The effects of unburned hydrocarbon recirculation on ignition and combustion during diesel engine cold starts
Kangyao Deng and
Energy, 2014, vol. 64, issue C, 323-329
The exhaust gases contain large amounts of unburned hydrocarbons during cranking without combustion. The effects of unburned hydrocarbon recirculation on ignition and combustion during diesel engine cold starts were investigated using both experiments and simulations. Experiments were conducted on a single-cylinder DI (direct injection) diesel engine equipped with a common rail injection system. The amount of unburned hydrocarbon recirculation was jointly controlled by an EGR (exhaust gas recirculation) valve and a back pressure valve. The investigation showed that optimal opening of recirculation control valves allowed the first firing cycle to be advanced from 19 to 6 and reduced the duration of heavy smoke emission (opacity > 50%) by 77%. However, the enhancement to the in-cylinder LTR (low temperature reaction) decreased gradually as the amount of unburned hydrocarbon recirculation increased. An analysis of the chemical kinetics showed that the reaction intermediates present in unburned hydrocarbons, such as ketohydroperoxides, were the most significant factor in enhancing the LTR during non-firing cycles. At the same time, the substantial heat capacity of unburned hydrocarbons suppressed the LTR for higher recirculation rates.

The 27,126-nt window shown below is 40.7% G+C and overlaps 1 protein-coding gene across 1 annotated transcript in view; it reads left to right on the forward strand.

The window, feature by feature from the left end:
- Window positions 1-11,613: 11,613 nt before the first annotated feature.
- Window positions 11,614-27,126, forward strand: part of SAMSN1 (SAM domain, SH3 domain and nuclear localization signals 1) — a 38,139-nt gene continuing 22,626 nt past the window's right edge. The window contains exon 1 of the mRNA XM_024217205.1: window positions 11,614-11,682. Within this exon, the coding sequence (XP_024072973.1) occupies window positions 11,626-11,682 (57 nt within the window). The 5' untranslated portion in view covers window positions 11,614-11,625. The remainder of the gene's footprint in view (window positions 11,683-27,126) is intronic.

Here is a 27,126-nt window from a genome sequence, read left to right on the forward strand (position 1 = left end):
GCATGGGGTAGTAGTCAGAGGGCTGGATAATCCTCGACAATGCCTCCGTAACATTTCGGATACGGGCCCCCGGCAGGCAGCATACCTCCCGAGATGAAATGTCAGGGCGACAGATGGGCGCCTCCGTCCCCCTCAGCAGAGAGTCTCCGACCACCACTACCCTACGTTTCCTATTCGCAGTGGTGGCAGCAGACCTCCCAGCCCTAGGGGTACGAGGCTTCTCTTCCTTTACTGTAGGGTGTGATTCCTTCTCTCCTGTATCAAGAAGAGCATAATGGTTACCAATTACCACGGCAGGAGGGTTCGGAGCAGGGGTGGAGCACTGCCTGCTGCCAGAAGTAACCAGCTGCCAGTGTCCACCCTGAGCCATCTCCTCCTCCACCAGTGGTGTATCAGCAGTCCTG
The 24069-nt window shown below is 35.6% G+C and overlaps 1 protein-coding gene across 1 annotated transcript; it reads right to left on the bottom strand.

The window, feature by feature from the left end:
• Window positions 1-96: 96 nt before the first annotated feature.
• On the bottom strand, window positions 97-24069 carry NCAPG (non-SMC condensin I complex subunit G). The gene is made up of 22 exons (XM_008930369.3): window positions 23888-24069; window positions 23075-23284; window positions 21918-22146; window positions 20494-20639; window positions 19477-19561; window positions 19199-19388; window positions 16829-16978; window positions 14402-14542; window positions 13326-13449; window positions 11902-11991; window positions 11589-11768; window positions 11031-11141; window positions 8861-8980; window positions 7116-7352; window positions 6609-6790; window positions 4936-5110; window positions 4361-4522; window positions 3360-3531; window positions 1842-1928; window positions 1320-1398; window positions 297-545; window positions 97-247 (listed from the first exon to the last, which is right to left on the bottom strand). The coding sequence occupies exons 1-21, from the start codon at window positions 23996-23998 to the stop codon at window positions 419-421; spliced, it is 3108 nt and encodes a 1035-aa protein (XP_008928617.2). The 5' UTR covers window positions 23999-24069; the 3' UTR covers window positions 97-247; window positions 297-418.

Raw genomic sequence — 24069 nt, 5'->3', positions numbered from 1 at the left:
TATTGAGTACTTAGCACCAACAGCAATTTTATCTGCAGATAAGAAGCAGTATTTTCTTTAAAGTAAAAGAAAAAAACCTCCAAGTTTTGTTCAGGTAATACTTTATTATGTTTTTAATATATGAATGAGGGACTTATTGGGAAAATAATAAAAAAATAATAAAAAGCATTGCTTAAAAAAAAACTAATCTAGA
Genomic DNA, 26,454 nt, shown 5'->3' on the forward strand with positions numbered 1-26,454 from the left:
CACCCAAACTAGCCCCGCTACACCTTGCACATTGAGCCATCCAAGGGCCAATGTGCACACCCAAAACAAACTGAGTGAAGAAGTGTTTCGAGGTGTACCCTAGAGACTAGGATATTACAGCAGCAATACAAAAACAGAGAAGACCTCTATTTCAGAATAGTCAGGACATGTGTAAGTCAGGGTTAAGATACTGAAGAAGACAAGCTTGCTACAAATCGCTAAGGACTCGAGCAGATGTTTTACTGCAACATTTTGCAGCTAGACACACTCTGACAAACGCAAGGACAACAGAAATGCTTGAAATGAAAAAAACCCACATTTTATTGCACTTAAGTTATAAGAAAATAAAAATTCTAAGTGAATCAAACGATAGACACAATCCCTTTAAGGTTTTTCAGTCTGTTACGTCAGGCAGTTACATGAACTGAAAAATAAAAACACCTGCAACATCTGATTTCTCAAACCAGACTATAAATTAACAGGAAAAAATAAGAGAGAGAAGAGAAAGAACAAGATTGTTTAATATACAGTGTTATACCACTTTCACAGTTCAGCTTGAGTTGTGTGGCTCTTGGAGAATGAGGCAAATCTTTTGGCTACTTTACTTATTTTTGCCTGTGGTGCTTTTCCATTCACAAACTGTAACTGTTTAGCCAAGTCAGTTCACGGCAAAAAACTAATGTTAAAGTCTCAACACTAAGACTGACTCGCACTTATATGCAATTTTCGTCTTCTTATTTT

Keywords: Unburned hydrocarbon recirculation; Cold start; Diesel; Chemical kinetics; Reaction intermediates (search for similar items in EconPapers)
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Persistent link: https://EconPapers.repec.org/RePEc:eee:energy:v:64:y:2014:i:c:p:323-329
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